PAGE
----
HOW important is it that blacks vote in November? Should they sit this one out, objecting that they get very little from either major party? The evidence suggests that significant numbers of black voters are doing just that.
Blacks constitute a significant fraction of likely Democratic voters in all the large states Democrats must win to capture the presidency - California, New York, Florida, Pennsylvania, Michigan, Illinois, and Ohio. It is important for Bill Clinton's campaign - and it should be significant for blacks - that Gov. Clinton and Rev. Jesse Jackson embarked in September on a three-week voter registration drive.
Black Americans should vote their positions on the issues. The issues will be with us long after questions about a rift between Mr. Clinton and Mr. Jackson have faded. Researchers at the Joint Center for Political and Economic Studies, a Washington think tank specializing in black issues, report that blacks support virtually all of Clinton's positions, including his stands on the death penalty and welfare reform.
Based on the issues, therefore, about 90 percent of blacks should vote for Clinton and other Democratic candidates. They should also join in an all-out effort to mobilize their community's vote.
Some blacks, however, reject this reasoning. In spite of gains in civil rights, politics, education, and the professions in the last 30 years, poverty among blacks remains alarmingly high - 32.7 percent in 1991 - and has not improved since the late '60s. Why should blacks bother to vote for either of the major parties since both have presided over these terrible conditions for so long?
But the reason why the federal government has not done more to increase employment and reduce poverty is that the Democratic Party has not had effective control of the government since the 1960s. Oil-driven inflation and the onrushing conservative shift that opened the way for Reagan-Bush prevented the Democratic coalition from moving forward on employment and poverty during the Carter administration in the late 1970s. The Democratic agenda has been thwarted again and again by hostile Republican administ rations, even when public opinion supported the Democratic position.
Black experience at the local level shows both how fruitful black leadership and participation can be and what its limitations are. Even in cities with modest black populations - 10 percent to 12 percent, as in the US as a whole - coalitions of blacks, whites, and other groups have developed broadly beneficial programs, opened city governments to fair representation and employment, and made city agencies more responsive to nonwhites. But the results of this historical opening are limited, primarily becau se cities are going broke in a federal system dominated by an unsympathetic administration in Washington.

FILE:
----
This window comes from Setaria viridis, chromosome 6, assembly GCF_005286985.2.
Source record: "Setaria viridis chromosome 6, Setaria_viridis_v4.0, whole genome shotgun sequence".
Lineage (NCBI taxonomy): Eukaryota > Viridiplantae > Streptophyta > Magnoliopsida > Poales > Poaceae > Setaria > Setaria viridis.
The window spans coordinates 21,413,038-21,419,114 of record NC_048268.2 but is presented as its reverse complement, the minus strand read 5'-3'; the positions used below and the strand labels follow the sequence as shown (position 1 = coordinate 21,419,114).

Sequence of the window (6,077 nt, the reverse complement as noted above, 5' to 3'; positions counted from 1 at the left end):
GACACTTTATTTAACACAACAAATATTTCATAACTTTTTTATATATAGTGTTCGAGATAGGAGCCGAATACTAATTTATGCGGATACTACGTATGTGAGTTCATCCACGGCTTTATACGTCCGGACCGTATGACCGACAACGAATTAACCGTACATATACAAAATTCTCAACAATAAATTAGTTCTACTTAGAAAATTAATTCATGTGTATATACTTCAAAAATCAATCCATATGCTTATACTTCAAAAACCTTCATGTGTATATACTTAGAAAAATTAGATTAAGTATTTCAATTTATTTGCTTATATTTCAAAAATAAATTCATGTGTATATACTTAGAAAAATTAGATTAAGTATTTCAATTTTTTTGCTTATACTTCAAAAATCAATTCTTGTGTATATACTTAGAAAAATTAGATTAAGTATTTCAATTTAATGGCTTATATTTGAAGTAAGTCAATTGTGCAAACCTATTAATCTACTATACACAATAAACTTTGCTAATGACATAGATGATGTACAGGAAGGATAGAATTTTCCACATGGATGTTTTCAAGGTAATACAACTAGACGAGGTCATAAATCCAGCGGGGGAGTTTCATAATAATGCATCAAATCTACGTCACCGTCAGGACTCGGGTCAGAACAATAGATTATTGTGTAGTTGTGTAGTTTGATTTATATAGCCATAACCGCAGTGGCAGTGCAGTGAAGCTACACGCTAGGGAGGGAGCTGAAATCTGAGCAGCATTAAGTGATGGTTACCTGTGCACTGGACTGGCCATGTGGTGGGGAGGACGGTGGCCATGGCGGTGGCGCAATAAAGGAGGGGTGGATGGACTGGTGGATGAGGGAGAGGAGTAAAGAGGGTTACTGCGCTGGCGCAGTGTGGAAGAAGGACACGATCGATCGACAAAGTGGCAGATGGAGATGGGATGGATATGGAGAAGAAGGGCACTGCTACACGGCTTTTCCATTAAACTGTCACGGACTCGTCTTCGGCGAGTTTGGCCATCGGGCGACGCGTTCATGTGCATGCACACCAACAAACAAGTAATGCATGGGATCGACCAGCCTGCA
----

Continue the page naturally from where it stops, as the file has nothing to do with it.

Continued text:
THE black experience in city politics argues emphatically for a vigorous effort to get out the black vote for Clinton on two grounds: First, even where blacks form a relatively small minority, they can have great influence in biracial coalitions that win elections and produce results. Second, in order to sustain forward movement at any level, blacks must be major players in the party coalition that controls the presidency. And it is the genius of Clinton's programs that they help create that coalition by
addressing the economic needs of working people of all races - the people to whom Reagan and Bush paid so little attention.
Governmental responsiveness to the legitimate interests of blacks - and of whites who will join them in the quest for prosperity and fairness - requires effective control of that government. Blacks learned this through their experience with city governments. Effective control can be achieved at the national level by electing a Democratic president to work together with Democratic majorities in Congress. That achievement is possible if blacks and others who share Clinton's positions turn out to vote in No vember.